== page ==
“Bloodshed and the scorn of misfortune do little to dull the dark memories in my mind.”
“Sounds poetic,” she said, turning to take her glass and lifting it to her lips as she swallowed the vile liquid. “You like to remain a mystery, don’t you?”
For the first time he turned to look at her, his eyes unwelcoming. “I don’t come here to entertain others.”
“Well you certainly don’t come because you like the place,” she returned. “You watch everything with contempt in your eyes.”
“How observant of you,” he remarked.
“Very. I can tell you more of what you do not know,” she said. Sliding off the seat, she trailed a hand over the edge as she stepped away, glancing back towards him. “If you’d care to join me in the lounge. You can bring your poison.”
David studied the glass before him. She had piqued his interest and now the glass he had been drowning his sorrows in seemed unimportant. Leaving it behind, he followed her to the other side of the club, crossing neon flooring which spread like an infection up the walls, casting a sickening green glow over the faces of the people on the dance floor and surrounds. On the furthermost edge of the club was on a slightly raised platform, decorated with tropical fish and dull blue lights that faded away into a dim dark corner where two lounges and three booths stood. She slipped down the stairs into the darkness and into one of the booths. David dropped onto the plush cushioning on the ulterior side. He had not realized before but from this positioning they could witness the action within the open area of the club. Like viewers of a movie they remained unseen whilst watching everything that happened before them.
“Tell me, are you an enchantress?” he asked.
“Of sorts,” she replied, closing the gap between them.
“And what do you suppose you know of me?” he questioned further.
“I know you’re strong. And powerful,” she said, sliding a hand onto his thigh. Adjusting her position to lean further into him, she lifted his chin with her other hand, allowing his eyes to meet hers. “I know you could have the whole world if you wanted to. You could have anything you wanted to.”
“Enticing,” he said.
“Very,” she whispered.
She lowered her face to his, just enough for her breathe to hit his skin. He gave into her wiles, his lips seeking out hers. She felt his hand slide up her waist, supporting her and pulling her in as he kissed her. She dared to go further, lips parting, tongues delving. He was drunk enough to comply. Hands threading through her hair, he found the back of the bandanna and pulled it back. She flinched as it scraped across her temples, the movement breaking their kiss. He pulled back.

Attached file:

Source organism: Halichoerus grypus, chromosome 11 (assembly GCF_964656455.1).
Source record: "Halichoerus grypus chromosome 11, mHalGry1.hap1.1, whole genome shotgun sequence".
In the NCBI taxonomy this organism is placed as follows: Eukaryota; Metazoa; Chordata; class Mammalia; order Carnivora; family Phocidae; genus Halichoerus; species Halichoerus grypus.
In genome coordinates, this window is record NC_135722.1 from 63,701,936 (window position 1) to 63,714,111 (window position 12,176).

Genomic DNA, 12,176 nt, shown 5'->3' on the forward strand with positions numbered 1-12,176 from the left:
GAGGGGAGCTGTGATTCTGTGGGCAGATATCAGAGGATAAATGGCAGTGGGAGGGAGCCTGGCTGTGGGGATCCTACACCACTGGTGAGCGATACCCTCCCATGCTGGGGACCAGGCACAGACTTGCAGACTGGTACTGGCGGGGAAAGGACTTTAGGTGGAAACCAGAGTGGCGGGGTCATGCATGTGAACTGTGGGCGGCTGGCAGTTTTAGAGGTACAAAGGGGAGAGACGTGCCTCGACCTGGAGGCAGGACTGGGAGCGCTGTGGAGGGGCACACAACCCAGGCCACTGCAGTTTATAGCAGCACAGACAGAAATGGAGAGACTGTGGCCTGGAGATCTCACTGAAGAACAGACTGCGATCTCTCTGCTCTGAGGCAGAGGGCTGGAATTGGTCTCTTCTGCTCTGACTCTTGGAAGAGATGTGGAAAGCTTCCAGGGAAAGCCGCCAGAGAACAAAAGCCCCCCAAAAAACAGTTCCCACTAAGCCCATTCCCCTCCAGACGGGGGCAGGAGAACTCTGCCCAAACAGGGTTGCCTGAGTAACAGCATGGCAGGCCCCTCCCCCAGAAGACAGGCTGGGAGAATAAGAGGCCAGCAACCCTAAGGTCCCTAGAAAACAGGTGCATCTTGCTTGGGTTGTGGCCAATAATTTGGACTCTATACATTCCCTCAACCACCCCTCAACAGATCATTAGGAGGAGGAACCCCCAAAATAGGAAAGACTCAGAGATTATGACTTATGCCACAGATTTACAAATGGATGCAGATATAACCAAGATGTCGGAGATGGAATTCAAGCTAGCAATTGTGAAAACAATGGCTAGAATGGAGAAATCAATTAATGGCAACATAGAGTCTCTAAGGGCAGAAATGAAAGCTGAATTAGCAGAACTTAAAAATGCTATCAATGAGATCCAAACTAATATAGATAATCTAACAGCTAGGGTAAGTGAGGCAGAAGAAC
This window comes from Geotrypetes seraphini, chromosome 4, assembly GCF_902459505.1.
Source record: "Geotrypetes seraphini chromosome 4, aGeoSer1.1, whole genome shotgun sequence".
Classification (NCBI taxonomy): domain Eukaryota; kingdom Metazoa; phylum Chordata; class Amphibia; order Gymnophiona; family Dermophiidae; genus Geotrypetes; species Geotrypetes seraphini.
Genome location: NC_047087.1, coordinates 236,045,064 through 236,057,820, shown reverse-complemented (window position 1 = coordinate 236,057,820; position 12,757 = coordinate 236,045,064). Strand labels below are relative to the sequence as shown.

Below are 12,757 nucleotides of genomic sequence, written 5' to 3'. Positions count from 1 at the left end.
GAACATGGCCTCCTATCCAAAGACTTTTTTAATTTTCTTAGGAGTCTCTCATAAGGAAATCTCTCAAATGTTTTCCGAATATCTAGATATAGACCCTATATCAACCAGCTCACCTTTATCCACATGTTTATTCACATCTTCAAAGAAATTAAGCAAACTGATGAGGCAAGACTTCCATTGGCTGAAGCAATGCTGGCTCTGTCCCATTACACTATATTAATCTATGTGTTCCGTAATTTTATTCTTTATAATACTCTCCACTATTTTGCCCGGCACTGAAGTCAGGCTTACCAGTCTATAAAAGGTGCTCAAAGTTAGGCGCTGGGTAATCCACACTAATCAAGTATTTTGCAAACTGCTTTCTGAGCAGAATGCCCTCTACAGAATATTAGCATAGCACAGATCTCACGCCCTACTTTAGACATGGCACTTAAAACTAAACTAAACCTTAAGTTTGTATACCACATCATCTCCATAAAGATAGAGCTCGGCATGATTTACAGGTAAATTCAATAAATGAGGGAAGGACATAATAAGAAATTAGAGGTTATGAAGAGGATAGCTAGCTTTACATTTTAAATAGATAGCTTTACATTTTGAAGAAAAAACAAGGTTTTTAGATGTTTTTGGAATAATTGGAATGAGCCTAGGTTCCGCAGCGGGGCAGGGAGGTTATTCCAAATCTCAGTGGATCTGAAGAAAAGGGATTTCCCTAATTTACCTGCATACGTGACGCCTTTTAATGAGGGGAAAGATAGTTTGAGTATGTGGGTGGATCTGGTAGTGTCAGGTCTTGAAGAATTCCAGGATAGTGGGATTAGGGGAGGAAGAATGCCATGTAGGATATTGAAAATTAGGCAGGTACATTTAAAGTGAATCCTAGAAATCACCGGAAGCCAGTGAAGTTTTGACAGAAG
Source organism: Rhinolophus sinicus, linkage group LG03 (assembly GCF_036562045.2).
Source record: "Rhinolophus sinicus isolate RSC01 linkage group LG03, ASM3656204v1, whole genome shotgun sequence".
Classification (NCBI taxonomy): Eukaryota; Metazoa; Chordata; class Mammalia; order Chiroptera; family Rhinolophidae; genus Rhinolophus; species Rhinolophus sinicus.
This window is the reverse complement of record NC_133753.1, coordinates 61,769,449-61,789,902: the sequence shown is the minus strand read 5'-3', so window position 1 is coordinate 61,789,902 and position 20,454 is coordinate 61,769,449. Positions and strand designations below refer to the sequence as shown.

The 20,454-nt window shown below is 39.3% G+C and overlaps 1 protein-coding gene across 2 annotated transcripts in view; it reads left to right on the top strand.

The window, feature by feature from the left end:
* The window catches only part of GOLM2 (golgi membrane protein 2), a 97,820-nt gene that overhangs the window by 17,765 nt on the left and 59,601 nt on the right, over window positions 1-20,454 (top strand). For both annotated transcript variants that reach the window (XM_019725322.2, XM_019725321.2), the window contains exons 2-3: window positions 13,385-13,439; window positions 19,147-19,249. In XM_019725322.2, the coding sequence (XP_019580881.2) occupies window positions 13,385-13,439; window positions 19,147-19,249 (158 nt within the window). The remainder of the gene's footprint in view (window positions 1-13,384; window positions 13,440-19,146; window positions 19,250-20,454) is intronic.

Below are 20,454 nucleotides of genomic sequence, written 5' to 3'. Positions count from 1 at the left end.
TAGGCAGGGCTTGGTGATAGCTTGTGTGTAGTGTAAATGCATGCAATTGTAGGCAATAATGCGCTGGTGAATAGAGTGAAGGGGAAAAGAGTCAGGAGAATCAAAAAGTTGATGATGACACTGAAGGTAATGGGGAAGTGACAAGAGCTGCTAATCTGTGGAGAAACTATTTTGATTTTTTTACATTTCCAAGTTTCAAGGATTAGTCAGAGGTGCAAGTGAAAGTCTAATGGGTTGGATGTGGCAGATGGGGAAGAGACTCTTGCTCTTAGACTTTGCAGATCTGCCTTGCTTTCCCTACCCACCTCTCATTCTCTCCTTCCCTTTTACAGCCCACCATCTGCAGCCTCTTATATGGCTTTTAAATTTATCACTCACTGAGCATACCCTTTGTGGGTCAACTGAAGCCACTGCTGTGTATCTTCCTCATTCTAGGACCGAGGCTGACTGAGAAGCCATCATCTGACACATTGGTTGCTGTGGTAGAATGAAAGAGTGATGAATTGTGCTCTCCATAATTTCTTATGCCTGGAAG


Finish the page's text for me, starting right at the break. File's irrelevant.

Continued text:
“What?” he queried.
“Nothing,” she replied, leaning forward again.
He stopped her, lifting his hand and taking hold of her face as he turned it to the side. There was no light to his left, but to the right he was able to use the glow of the pale blue lights to take a closer look at her.
“Who gave you that wound?” he asked.
She paused for a moment, wondering if sympathy would provide a better tactical move. “My leader.”
“And did he send you here to beguile me, Siren, while he crafted my destruction?” he questioned, pushing her back.
“No! I came for your help,” she said.
“I don’t help, Siren.” He practically spat the words out as he slid from the chair, disgusted with himself for falling for such a trick.
“I’m not a Siren. I’m a Phoenix,” she said. “A witch. Like you.”
“Phoenix?” he repeated with a slight shake of his head.
“We’re assassins,” she explained. He turned at the words, his fingers flexing with the knowledge that the situation could be about to turn very ugly. After all, it was just like an assassin to show up on a day which felt as if it couldn’t get any worse. “No, wait! I need you to help me! I know where your brother is.”
It was the last card she had to deal. And she’d thrown it on the table. David stopped in his tracks, turning as her last few words sunk in.
“Where is he?” he growled.